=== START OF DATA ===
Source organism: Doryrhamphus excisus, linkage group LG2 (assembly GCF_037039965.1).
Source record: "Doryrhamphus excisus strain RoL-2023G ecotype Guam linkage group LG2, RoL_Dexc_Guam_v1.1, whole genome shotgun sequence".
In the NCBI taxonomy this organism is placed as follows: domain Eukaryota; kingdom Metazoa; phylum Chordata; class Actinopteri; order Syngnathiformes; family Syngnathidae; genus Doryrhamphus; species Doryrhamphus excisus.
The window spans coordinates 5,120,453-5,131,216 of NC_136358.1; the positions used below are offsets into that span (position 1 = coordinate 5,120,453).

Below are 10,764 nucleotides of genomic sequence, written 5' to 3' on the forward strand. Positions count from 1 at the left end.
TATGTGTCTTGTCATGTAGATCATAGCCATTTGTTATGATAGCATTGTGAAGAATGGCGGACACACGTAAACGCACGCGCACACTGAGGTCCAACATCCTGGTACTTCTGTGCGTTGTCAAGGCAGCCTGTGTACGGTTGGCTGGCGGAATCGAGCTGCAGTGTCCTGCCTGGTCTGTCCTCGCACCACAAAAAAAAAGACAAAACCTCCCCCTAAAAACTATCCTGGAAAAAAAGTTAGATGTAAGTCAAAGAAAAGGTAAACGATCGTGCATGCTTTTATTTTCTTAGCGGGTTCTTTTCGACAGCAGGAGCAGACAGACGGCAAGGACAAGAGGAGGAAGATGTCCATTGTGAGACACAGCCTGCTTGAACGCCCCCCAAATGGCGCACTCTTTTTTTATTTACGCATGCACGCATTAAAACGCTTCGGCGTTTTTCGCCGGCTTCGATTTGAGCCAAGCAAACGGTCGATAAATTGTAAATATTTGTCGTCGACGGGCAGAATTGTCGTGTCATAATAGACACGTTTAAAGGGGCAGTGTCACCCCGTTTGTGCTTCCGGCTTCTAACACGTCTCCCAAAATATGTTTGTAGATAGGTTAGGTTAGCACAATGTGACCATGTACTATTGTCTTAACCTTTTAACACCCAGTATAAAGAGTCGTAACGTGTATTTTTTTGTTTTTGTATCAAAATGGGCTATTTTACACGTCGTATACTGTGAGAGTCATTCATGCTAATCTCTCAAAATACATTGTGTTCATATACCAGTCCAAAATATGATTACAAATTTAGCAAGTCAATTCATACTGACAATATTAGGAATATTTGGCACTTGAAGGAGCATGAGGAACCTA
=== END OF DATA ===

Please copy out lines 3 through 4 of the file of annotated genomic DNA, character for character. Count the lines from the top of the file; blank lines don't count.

In the NCBI taxonomy this organism is placed as follows: domain Eukaryota; kingdom Metazoa; phylum Chordata; class Actinopteri; order Syngnathiformes; family Syngnathidae; genus Doryrhamphus; species Doryrhamphus excisus.
The window spans coordinates 5,120,453-5,131,216 of NC_136358.1; the positions used below are offsets into that span (position 1 = coordinate 5,120,453).